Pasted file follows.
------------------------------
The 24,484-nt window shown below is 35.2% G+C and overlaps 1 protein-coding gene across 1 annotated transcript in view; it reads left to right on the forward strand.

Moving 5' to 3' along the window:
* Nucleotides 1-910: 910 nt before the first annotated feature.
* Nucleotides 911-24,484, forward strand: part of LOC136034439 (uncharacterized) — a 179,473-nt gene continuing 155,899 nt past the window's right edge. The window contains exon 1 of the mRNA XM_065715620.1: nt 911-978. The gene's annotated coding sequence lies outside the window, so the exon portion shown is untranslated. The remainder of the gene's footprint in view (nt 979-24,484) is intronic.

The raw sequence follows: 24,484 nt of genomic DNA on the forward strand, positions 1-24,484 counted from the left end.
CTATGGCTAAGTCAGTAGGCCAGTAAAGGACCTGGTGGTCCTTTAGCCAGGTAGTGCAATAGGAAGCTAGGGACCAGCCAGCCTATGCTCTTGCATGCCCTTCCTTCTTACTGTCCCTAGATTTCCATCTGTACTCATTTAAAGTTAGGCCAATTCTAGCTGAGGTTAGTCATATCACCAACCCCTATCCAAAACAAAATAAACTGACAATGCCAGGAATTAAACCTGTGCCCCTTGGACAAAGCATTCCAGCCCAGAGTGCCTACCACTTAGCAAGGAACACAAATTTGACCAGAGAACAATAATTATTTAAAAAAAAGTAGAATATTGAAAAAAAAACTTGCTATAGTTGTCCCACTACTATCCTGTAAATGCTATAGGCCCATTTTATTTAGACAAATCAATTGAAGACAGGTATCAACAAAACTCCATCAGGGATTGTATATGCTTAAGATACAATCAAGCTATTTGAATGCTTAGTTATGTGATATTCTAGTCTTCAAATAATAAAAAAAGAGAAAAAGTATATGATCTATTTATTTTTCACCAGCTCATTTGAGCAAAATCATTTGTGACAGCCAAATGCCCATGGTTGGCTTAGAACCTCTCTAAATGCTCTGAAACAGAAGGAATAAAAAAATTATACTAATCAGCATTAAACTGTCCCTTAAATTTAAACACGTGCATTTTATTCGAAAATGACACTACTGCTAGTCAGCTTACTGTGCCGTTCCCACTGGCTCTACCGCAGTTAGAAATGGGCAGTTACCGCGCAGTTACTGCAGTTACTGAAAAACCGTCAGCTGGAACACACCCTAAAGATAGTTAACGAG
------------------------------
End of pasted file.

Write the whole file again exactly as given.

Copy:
The 24,484-nt window shown below is 35.2% G+C and overlaps 1 protein-coding gene across 1 annotated transcript in view; it reads left to right on the forward strand.

Moving 5' to 3' along the window:
* Nucleotides 1-910: 910 nt before the first annotated feature.
* Nucleotides 911-24,484, forward strand: part of LOC136034439 (uncharacterized) — a 179,473-nt gene continuing 155,899 nt past the window's right edge. The window contains exon 1 of the mRNA XM_065715620.1: nt 911-978. The gene's annotated coding sequence lies outside the window, so the exon portion shown is untranslated. The remainder of the gene's footprint in view (nt 979-24,484) is intronic.

The raw sequence follows: 24,484 nt of genomic DNA on the forward strand, positions 1-24,484 counted from the left end.
CTATGGCTAAGTCAGTAGGCCAGTAAAGGACCTGGTGGTCCTTTAGCCAGGTAGTGCAATAGGAAGCTAGGGACCAGCCAGCCTATGCTCTTGCATGCCCTTCCTTCTTACTGTCCCTAGATTTCCATCTGTACTCATTTAAAGTTAGGCCAATTCTAGCTGAGGTTAGTCATATCACCAACCCCTATCCAAAACAAAATAAACTGACAATGCCAGGAATTAAACCTGTGCCCCTTGGACAAAGCATTCCAGCCCAGAGTGCCTACCACTTAGCAAGGAACACAAATTTGACCAGAGAACAATAATTATTTAAAAAAAAGTAGAATATTGAAAAAAAAACTTGCTATAGTTGTCCCACTACTATCCTGTAAATGCTATAGGCCCATTTTATTTAGACAAATCAATTGAAGACAGGTATCAACAAAACTCCATCAGGGATTGTATATGCTTAAGATACAATCAAGCTATTTGAATGCTTAGTTATGTGATATTCTAGTCTTCAAATAATAAAAAAAGAGAAAAAGTATATGATCTATTTATTTTTCACCAGCTCATTTGAGCAAAATCATTTGTGACAGCCAAATGCCCATGGTTGGCTTAGAACCTCTCTAAATGCTCTGAAACAGAAGGAATAAAAAAATTATACTAATCAGCATTAAACTGTCCCTTAAATTTAAACACGTGCATTTTATTCGAAAATGACACTACTGCTAGTCAGCTTACTGTGCCGTTCCCACTGGCTCTACCGCAGTTAGAAATGGGCAGTTACCGCGCAGTTACTGCAGTTACTGAAAAACCGTCAGCTGGAACACACCCTAAAGATAGTTAACGAG